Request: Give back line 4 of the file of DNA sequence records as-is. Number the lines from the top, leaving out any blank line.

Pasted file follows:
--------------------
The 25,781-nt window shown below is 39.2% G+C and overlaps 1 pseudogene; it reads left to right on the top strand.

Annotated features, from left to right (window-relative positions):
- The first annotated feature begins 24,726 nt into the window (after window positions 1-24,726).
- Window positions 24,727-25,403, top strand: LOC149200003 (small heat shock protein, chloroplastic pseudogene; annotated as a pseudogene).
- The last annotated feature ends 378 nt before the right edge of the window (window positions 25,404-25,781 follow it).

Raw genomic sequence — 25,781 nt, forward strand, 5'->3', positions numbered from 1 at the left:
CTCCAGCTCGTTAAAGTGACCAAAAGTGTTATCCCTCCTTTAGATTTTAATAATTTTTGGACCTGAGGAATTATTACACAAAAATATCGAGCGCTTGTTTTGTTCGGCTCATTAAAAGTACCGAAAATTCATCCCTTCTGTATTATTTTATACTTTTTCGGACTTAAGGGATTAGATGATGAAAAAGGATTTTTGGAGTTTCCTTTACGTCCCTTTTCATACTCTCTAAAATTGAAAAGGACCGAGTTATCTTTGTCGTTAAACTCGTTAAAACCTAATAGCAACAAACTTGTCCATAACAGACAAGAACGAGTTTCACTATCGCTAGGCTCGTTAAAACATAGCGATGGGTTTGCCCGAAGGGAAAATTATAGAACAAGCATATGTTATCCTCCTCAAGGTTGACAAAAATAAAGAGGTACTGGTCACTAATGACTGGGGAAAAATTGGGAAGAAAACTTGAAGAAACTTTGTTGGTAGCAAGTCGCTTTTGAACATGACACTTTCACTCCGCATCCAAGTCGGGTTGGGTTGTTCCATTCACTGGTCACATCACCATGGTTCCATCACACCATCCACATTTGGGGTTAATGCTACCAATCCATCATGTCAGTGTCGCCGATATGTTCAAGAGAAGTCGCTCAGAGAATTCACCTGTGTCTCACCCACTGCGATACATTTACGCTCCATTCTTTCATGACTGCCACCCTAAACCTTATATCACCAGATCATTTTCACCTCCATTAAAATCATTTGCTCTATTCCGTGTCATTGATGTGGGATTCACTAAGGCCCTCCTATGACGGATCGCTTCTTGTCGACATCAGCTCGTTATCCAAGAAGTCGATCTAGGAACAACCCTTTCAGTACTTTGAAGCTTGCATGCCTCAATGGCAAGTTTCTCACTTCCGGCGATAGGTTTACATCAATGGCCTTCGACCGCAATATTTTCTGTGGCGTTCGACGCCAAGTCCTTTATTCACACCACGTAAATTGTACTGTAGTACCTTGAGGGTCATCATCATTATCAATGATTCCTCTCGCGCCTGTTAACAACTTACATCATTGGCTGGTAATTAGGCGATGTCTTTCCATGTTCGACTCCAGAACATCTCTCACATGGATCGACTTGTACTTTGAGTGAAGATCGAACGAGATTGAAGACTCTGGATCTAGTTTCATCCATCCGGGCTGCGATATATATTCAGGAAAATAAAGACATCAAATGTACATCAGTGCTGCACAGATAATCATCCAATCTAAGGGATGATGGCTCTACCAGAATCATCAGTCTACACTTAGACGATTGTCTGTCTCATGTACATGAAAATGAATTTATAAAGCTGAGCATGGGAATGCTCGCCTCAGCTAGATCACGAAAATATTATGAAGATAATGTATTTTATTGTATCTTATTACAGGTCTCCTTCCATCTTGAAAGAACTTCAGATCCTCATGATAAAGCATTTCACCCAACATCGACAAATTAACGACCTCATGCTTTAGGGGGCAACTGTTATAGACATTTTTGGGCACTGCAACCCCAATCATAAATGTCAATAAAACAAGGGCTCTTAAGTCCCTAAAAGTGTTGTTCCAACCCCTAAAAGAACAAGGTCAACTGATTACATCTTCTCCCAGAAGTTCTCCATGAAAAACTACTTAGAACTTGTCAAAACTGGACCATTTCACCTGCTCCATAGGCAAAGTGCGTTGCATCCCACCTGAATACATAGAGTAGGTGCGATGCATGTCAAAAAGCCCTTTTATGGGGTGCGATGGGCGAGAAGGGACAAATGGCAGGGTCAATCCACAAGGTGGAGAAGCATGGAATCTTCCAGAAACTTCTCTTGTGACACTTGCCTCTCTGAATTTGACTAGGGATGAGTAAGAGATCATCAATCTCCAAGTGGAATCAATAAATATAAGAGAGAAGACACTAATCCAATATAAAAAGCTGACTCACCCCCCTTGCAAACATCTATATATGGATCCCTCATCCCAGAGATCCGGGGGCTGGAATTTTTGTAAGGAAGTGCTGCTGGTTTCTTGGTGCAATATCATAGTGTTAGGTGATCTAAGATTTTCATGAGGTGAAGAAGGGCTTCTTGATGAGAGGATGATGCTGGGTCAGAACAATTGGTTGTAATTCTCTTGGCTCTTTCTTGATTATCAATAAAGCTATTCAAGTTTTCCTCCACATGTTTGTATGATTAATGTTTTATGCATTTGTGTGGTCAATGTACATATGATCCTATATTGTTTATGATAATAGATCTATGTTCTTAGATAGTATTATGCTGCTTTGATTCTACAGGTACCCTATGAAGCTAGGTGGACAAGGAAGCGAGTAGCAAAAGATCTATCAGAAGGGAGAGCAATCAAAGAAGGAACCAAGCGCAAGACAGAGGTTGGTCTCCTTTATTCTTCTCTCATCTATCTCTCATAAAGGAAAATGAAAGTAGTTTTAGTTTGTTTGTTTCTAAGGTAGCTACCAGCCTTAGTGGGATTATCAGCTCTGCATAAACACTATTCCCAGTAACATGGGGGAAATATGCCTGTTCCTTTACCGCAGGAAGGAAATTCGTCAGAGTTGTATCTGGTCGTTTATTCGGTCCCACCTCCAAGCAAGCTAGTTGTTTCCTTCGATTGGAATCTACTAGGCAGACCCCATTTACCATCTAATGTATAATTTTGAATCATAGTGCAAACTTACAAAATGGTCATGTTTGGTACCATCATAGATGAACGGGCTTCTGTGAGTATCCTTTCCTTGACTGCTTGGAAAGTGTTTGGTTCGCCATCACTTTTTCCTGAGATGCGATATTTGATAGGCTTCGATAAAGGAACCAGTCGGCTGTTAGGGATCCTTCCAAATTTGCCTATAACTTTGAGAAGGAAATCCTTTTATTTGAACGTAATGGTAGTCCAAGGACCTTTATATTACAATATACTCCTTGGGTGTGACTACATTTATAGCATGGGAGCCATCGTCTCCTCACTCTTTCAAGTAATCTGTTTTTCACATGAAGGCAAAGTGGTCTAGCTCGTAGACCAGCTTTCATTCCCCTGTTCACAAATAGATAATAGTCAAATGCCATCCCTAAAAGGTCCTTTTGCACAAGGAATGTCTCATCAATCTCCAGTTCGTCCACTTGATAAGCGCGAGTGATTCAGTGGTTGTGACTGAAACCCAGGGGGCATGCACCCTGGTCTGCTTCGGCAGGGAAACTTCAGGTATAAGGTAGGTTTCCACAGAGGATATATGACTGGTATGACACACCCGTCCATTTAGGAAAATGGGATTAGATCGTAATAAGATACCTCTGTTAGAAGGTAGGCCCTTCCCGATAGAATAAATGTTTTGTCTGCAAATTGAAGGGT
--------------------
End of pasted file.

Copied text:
- Window positions 24,727-25,403, top strand: LOC149200003 (small heat shock protein, chloroplastic pseudogene; annotated as a pseudogene).